Given the interruption caused to businesses by the social distancing measures and the closure of non-essential business premises, business owners and decision makers are having to…
Cornwall certainly did not disappoint as the perfect backdrop to the G7 summit, writes Richard Wadman. Having blogged about my hopes for the event, I thought I would follow up with my personal reflections on the gathering of world leaders at Carbis Bay and its ultimate legacy.
And since the organisers were determined to showcase the best of British (and Cornish), I’ve taken inspiration from Shakespeare.
- “Our revels now are ended…”
Air Force One has departed Newquay Airport, the media circus has packed up and gone home and life is returning to normal for those of us who live and work in Cornwall. It’s been pretty exciting to witness the spectacle during our week in the spotlight, but in terms of the global impact of the talks between the G7 leaders, will the summit prove to have been more than an insubstantial pageant?
Diplomacy is back. pic.twitter.com/27D316PAqB
— President Biden (@POTUS) June 11, 2021
- “This sceptered isle, This earth of majesty, …This other Eden, demi-paradise, This fortress built by Nature for herself”
Cornwall could not have looked more stunning as we basked in sunshine over the weekend. What a perfect backdrop to a summit that many of us hoped would have climate change, nature and biodiversity at its heart.
The summit certainly reinforced Cornwall’s strong position as a tourist destination and showcased some of the leading food and drink businesses and cultural highlights the county has to offer – not least the Eden Project, where the Queen and other members of the royal family hosted the G7 leaders for dinner on Friday.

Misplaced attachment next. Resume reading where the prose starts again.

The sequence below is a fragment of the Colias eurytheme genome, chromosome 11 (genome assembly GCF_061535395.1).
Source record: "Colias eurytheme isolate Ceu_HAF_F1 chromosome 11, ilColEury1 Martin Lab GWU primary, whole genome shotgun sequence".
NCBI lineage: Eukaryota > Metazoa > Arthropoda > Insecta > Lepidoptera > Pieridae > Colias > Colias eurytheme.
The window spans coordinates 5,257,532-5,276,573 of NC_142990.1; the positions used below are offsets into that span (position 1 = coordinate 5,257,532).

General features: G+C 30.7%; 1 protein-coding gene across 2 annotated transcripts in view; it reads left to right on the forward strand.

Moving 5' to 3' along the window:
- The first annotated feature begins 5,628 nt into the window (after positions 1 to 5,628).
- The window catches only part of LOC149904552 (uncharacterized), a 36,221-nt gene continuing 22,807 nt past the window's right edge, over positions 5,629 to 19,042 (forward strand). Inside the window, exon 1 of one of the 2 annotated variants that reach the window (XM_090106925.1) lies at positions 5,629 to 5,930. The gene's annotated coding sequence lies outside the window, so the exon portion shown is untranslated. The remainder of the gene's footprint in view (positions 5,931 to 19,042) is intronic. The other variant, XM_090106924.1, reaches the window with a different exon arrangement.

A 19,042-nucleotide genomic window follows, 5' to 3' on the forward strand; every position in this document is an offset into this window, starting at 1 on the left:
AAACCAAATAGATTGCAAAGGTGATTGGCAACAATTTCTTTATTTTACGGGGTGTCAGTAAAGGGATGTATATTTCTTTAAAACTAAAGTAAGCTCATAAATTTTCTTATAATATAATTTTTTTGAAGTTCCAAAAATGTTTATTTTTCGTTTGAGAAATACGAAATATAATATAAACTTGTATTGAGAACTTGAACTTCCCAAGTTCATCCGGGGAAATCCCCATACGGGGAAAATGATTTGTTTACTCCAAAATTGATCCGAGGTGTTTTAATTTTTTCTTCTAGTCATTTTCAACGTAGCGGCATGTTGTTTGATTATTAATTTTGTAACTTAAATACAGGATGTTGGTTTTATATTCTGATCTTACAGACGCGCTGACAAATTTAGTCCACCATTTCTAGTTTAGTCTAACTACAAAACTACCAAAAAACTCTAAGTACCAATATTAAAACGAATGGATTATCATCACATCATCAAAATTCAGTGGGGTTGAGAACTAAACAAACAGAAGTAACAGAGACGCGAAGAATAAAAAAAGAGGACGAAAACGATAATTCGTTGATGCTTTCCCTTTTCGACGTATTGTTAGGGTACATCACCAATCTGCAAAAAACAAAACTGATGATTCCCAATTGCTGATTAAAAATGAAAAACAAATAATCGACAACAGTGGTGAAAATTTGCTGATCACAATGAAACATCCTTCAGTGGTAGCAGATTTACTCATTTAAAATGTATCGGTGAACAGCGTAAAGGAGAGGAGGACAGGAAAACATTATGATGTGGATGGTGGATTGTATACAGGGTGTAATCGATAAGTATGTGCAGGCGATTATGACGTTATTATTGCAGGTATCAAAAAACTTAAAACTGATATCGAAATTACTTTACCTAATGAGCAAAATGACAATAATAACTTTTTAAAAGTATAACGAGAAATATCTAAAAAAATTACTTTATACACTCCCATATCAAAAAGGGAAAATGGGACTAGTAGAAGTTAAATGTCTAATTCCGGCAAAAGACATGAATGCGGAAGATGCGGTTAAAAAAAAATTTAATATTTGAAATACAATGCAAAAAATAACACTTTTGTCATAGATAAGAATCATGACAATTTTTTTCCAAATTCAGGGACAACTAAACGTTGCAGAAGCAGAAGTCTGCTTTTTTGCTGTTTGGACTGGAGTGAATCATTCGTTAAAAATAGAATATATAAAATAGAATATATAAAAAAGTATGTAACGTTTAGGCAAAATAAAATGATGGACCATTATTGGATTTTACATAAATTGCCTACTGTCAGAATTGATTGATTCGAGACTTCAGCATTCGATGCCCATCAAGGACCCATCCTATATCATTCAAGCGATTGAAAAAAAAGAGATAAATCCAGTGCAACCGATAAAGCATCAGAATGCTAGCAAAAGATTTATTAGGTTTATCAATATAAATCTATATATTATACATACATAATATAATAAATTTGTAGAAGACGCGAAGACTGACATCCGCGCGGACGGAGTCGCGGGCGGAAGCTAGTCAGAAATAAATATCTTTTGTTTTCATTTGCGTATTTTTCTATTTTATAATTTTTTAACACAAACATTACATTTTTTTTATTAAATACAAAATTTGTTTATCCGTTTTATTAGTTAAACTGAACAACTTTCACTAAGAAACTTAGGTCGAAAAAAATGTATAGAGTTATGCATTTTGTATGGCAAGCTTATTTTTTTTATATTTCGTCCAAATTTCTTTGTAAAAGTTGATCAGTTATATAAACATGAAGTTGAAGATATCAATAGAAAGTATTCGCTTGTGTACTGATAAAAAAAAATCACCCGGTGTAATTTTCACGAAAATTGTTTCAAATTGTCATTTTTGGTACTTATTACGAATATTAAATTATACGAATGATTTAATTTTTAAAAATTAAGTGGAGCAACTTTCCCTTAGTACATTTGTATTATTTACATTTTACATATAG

🇬🇧 🇨🇦 🇫🇷 🇩🇪 🇮🇹 🇯🇵 🇺🇸 🇪🇺 pic.twitter.com/MjcpdTkFIr
— The Royal Family (@RoyalFamily) June 11, 2021
PODCAST: Eden Project CEO Dave Harland speaks about sustainability and going global in the latest episode of Business Noodles & Doodles.
- “To thine own self be true, and it must follow, as the night the day, thou canst not then be false to any man.”
One of the positives for me was the integrity of the “activists” who used the fact that the world’s attention was on Cornwall to shine a light on the pressing issues of our time – here I include Surfers Against Sewage and Extinction Rebellion but also Crowdfunder and Cornwall Chamber, who organised events that focused on sustainability.
Likewise, credit to Screen Cornwall for ‘Behind the Postcard’ (mentioned here as it touches on social inclusion in Cornwall – an issue which needs to be addressed – as well as showcasing the vibrant creative sector) and to artist Joe Rush and the commissioners of Mount Recyclemore – so impressive I visited it twice.
- “We know what we are, but know not what we may be.”
Another big positive for me was the way in which the Cornish business sector showcased itself – to show the world that Cornwall is much more than just a holiday destination.
It’s a place where traditional businesses exist alongside a burgeoning number representing and clustering around a range of sectors in which we can lead the way, including space, marine, agri-tech, digital, e-health and renewables.
Credit here to, among others, Cornwall Development, Cornwall & Isles of Scilly Local Enterprise Partnership, Cornwall Marine Network and Cornwall Chamber for initiatives such as Cornwall House.